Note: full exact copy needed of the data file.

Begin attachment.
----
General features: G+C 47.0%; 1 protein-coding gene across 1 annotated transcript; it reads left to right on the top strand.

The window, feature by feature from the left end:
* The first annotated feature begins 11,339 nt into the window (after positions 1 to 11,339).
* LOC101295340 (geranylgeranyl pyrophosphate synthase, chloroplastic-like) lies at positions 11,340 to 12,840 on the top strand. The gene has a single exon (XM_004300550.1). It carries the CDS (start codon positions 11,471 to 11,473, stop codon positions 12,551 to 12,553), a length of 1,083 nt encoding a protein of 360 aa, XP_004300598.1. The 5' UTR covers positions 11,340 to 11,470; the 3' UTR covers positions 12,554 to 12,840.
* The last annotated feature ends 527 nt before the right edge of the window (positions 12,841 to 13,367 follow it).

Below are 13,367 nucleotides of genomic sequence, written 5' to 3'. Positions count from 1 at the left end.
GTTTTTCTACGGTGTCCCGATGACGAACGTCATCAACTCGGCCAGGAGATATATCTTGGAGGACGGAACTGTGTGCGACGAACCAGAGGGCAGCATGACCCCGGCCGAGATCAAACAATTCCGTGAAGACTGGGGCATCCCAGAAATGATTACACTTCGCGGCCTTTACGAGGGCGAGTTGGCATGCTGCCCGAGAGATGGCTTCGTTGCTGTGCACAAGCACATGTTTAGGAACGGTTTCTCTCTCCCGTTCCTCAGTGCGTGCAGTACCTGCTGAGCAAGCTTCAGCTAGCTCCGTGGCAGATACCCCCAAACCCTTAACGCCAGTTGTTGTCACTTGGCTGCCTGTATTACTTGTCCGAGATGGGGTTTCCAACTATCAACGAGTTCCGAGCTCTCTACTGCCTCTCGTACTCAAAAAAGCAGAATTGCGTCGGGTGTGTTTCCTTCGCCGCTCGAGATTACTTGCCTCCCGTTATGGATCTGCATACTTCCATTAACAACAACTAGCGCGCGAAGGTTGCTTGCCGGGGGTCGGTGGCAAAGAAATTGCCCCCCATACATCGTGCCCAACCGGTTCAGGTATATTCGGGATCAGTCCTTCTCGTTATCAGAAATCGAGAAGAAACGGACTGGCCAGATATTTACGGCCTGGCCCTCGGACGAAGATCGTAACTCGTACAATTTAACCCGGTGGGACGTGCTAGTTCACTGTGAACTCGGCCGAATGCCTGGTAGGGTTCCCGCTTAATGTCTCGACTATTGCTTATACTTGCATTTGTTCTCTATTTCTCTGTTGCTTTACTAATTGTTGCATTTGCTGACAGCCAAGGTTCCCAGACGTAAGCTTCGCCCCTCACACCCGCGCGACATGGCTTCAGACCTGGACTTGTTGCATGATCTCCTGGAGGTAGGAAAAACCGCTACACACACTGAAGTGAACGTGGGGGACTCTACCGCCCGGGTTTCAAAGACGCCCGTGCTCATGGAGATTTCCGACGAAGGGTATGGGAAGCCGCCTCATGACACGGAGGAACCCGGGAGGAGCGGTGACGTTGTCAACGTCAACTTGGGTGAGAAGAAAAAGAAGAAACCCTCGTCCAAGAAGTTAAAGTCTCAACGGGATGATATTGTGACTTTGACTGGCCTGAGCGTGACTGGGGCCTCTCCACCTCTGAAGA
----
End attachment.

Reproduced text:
General features: G+C 47.0%; 1 protein-coding gene across 1 annotated transcript; it reads left to right on the top strand.

The window, feature by feature from the left end:
* The first annotated feature begins 11,339 nt into the window (after positions 1 to 11,339).
* LOC101295340 (geranylgeranyl pyrophosphate synthase, chloroplastic-like) lies at positions 11,340 to 12,840 on the top strand. The gene has a single exon (XM_004300550.1). It carries the CDS (start codon positions 11,471 to 11,473, stop codon positions 12,551 to 12,553), a length of 1,083 nt encoding a protein of 360 aa, XP_004300598.1. The 5' UTR covers positions 11,340 to 11,470; the 3' UTR covers positions 12,554 to 12,840.
* The last annotated feature ends 527 nt before the right edge of the window (positions 12,841 to 13,367 follow it).

Below are 13,367 nucleotides of genomic sequence, written 5' to 3'. Positions count from 1 at the left end.
GTTTTTCTACGGTGTCCCGATGACGAACGTCATCAACTCGGCCAGGAGATATATCTTGGAGGACGGAACTGTGTGCGACGAACCAGAGGGCAGCATGACCCCGGCCGAGATCAAACAATTCCGTGAAGACTGGGGCATCCCAGAAATGATTACACTTCGCGGCCTTTACGAGGGCGAGTTGGCATGCTGCCCGAGAGATGGCTTCGTTGCTGTGCACAAGCACATGTTTAGGAACGGTTTCTCTCTCCCGTTCCTCAGTGCGTGCAGTACCTGCTGAGCAAGCTTCAGCTAGCTCCGTGGCAGATACCCCCAAACCCTTAACGCCAGTTGTTGTCACTTGGCTGCCTGTATTACTTGTCCGAGATGGGGTTTCCAACTATCAACGAGTTCCGAGCTCTCTACTGCCTCTCGTACTCAAAAAAGCAGAATTGCGTCGGGTGTGTTTCCTTCGCCGCTCGAGATTACTTGCCTCCCGTTATGGATCTGCATACTTCCATTAACAACAACTAGCGCGCGAAGGTTGCTTGCCGGGGGTCGGTGGCAAAGAAATTGCCCCCCATACATCGTGCCCAACCGGTTCAGGTATATTCGGGATCAGTCCTTCTCGTTATCAGAAATCGAGAAGAAACGGACTGGCCAGATATTTACGGCCTGGCCCTCGGACGAAGATCGTAACTCGTACAATTTAACCCGGTGGGACGTGCTAGTTCACTGTGAACTCGGCCGAATGCCTGGTAGGGTTCCCGCTTAATGTCTCGACTATTGCTTATACTTGCATTTGTTCTCTATTTCTCTGTTGCTTTACTAATTGTTGCATTTGCTGACAGCCAAGGTTCCCAGACGTAAGCTTCGCCCCTCACACCCGCGCGACATGGCTTCAGACCTGGACTTGTTGCATGATCTCCTGGAGGTAGGAAAAACCGCTACACACACTGAAGTGAACGTGGGGGACTCTACCGCCCGGGTTTCAAAGACGCCCGTGCTCATGGAGATTTCCGACGAAGGGTATGGGAAGCCGCCTCATGACACGGAGGAACCCGGGAGGAGCGGTGACGTTGTCAACGTCAACTTGGGTGAGAAGAAAAAGAAGAAACCCTCGTCCAAGAAGTTAAAGTCTCAACGGGATGATATTGTGACTTTGACTGGCCTGAGCGTGACTGGGGCCTCTCCACCTCTGAAGA